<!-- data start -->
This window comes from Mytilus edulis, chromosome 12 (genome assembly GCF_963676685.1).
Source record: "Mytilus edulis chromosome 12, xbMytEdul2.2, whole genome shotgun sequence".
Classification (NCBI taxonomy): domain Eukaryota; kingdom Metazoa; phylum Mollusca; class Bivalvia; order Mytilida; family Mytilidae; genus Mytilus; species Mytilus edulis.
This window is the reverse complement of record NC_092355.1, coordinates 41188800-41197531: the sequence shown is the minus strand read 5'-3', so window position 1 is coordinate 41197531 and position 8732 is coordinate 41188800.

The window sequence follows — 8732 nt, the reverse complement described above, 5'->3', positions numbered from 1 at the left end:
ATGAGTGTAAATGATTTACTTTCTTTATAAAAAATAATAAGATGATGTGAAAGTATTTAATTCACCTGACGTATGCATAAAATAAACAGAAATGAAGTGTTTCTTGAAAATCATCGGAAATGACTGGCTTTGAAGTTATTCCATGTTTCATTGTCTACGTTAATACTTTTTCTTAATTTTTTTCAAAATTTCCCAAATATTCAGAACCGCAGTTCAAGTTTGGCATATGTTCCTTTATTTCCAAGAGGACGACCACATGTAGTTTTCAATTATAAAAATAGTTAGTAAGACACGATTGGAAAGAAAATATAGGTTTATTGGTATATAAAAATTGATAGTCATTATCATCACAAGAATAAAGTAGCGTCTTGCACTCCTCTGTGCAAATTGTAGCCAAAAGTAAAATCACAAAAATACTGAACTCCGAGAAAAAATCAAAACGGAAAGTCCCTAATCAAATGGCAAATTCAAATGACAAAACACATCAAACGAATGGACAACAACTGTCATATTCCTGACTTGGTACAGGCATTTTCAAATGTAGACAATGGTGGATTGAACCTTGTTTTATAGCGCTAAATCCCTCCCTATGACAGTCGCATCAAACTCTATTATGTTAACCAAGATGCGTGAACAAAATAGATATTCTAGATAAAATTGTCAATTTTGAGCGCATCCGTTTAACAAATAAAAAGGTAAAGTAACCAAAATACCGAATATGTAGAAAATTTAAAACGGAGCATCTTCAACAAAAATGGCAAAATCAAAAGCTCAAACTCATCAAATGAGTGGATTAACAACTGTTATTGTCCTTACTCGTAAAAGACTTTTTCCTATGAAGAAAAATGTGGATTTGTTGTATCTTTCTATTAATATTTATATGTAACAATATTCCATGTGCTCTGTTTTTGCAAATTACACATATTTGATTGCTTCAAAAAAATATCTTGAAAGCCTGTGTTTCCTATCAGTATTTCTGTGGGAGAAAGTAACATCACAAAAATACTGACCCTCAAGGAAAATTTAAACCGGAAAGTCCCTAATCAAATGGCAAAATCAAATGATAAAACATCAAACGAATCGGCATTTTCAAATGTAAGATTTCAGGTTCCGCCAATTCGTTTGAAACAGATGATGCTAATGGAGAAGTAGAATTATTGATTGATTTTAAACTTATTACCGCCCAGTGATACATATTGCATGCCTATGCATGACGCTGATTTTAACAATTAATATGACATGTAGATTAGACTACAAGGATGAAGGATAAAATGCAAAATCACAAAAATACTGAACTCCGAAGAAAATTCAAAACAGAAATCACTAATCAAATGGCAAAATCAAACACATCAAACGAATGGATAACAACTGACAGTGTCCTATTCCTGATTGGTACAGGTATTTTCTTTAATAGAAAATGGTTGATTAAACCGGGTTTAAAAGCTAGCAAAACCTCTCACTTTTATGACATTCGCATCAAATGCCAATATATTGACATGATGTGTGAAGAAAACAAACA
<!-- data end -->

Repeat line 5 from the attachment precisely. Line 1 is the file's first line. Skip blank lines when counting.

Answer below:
The window sequence follows — 8732 nt, the reverse complement described above, 5'->3', positions numbered from 1 at the left end: